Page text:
Now you have the state's lieutenant governor saying this problem is not about guns. What is it about them? He blames too many entrances at the schools, unarmed teachers, cultural values. Listen to this.
(BEGIN VIDEO CLIP)
LT. GOV. DAN PATRICK (R), TEXAS: Be surprised in this nation. We have devalued life, whether it's through abortion, whether it's the breakup of families, through violent movies, and particularly violent video games.
(END VIDEO CLIP)
CUOMO: All right, we're back now with David Gregory. And let's bring in CNN law enforcement analyst James Gagliano.
James went down with me Friday on the hop, explained everything that was going on.
James, thank you for getting up this morning and being with us.
David, set the table for us here.
The lieutenant governor is not wrong when he says our violence problem is complex. We are a violent society. You do have cultural issues that are at play. The Santa Fe shooting, as James I'm sure will go into detail, doesn't set up well as being a law away or one vetting step away from this not having happened. But when the lieutenant governor sets it out this way, ignore guns altogether, does it help or hurt?
DAVID GREGORY, CNN POLITICAL ANALYST: Well, I think it hurts because we're so divided in this country politically about the role of guns in an effort to prevent what everybody else wants to prevent, which are these hideous, horrible, anguishing school shootings. And so, right, he can tick off these elements of a devaluing of life and violence in video games and in our culture. I mean, as a parent, I agree with all of those things. I don't know that we -- we know that those are hard triggers for this kind of violence.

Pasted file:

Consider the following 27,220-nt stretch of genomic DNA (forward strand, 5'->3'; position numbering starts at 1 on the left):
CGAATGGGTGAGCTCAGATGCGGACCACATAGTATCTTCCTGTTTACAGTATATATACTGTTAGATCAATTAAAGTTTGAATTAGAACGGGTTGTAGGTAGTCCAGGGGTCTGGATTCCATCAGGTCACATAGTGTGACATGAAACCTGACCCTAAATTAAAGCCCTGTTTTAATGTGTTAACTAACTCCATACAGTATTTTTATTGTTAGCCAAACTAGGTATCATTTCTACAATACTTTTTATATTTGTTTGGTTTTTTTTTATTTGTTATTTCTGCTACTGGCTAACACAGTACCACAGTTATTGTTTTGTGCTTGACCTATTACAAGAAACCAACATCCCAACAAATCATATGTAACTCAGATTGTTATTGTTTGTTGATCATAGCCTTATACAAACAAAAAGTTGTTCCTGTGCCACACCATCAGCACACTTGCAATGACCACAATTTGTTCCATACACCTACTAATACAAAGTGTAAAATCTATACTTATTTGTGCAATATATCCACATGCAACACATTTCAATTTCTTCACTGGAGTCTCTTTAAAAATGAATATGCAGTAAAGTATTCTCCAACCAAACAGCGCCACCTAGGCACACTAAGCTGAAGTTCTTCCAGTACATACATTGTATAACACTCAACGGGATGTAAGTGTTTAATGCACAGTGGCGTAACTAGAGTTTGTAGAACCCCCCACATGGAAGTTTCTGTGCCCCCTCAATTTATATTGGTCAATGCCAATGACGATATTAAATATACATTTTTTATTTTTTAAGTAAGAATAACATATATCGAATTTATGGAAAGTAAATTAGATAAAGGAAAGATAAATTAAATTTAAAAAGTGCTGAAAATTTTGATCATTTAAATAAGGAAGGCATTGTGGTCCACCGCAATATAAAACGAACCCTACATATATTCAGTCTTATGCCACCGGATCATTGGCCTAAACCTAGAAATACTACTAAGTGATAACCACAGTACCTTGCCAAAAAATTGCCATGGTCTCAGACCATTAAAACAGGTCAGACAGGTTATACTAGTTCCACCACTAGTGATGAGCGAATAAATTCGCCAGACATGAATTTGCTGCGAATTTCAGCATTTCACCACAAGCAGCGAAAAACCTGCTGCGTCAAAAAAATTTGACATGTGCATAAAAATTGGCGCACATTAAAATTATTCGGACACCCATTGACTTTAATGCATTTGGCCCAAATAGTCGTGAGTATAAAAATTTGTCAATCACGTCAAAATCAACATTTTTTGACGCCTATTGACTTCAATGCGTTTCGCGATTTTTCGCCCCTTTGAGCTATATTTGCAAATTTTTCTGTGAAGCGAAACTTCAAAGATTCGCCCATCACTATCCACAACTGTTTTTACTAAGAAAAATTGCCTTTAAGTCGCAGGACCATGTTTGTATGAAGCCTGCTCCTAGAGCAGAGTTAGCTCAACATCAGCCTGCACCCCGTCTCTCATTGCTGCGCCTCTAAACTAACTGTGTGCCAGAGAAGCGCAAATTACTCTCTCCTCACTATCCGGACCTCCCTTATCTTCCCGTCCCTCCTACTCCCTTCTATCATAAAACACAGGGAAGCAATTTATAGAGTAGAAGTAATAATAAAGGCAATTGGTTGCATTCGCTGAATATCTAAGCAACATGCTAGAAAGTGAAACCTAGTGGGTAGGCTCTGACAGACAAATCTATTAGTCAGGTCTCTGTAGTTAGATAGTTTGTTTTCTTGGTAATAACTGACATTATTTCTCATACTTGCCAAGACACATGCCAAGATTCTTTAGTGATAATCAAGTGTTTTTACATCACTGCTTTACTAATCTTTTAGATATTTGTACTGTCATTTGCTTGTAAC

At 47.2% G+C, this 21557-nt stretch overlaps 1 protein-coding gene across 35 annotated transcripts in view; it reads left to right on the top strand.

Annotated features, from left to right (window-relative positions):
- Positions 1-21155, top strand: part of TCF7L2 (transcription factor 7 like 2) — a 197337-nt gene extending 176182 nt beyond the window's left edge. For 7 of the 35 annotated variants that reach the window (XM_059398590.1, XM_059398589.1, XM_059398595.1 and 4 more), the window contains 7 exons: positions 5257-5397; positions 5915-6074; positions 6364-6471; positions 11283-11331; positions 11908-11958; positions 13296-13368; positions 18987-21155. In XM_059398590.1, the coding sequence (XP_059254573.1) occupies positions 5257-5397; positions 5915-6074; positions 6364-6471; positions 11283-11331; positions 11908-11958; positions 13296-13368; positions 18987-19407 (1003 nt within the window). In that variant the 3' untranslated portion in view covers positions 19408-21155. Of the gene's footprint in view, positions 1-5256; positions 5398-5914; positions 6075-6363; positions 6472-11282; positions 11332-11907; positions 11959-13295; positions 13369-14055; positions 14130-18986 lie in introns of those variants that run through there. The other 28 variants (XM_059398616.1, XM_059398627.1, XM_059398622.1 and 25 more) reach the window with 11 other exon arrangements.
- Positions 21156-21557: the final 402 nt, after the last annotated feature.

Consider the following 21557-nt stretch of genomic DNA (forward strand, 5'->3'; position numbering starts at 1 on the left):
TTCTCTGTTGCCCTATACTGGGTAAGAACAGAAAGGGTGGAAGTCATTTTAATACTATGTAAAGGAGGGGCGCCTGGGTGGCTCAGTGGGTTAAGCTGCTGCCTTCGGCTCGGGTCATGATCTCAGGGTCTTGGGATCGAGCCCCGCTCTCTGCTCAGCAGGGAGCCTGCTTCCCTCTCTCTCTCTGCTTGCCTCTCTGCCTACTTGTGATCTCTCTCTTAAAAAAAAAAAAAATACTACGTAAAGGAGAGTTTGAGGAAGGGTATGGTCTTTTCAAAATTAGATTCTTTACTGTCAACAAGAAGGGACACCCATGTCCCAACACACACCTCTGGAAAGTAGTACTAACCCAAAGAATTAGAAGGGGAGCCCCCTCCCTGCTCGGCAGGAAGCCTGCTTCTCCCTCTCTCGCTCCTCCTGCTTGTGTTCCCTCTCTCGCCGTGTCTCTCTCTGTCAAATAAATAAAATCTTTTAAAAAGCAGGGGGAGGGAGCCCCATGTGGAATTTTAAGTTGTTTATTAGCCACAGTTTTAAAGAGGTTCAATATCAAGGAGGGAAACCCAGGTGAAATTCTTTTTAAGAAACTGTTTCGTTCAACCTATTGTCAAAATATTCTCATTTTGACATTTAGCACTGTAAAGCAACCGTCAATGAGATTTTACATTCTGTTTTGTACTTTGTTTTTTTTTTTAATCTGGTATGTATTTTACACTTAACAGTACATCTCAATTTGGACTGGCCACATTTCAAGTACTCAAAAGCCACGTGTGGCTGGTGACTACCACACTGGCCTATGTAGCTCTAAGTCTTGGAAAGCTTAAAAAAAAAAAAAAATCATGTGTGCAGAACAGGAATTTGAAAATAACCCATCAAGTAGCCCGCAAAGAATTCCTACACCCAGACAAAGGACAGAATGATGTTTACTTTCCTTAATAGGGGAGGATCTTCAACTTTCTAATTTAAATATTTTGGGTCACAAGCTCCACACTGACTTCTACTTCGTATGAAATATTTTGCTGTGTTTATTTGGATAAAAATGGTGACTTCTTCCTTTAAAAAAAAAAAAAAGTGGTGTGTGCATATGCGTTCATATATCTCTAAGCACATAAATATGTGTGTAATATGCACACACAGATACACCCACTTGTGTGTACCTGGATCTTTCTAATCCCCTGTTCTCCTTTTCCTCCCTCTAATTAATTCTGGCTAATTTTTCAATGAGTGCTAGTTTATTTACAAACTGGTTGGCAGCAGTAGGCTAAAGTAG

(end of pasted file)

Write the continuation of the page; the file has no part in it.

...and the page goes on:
But the gun debate still lines up in a kind of similar place, which was, we have huge divides about how to restrict gun rights and whether to restrict gun rights. A lot of that is rural versus urban in the country. And we still have voters for whom this is a -- a single issue that they'll vote on and -- and others who are mobilizing around it but don't necessarily vote on it. That's going to have to change if there's going to be a change in political behavior.
I do think this point that keeps coming up about how to harden these targets is something that is going to have to be a place that we start with because unfortunately for people who are misguided sociopaths or psychotic, who have mental problems, they are choosing schools as a place -- as this kind of fantasy realm for themselves to go out in some kind of blaze of glory. And we have to be real about that as vulnerabilities and hardened these targets. And I just think that's a reality that people on all sides of this are going to have to confront.
HARLOW: So let's talk, James, about hardening those targets. You heard the lieutenant governor on with Jake yesterday this morning constantly saying we have to have one or two entrances to these schools. We have to funnel our children in and out, have eyes on them all the time.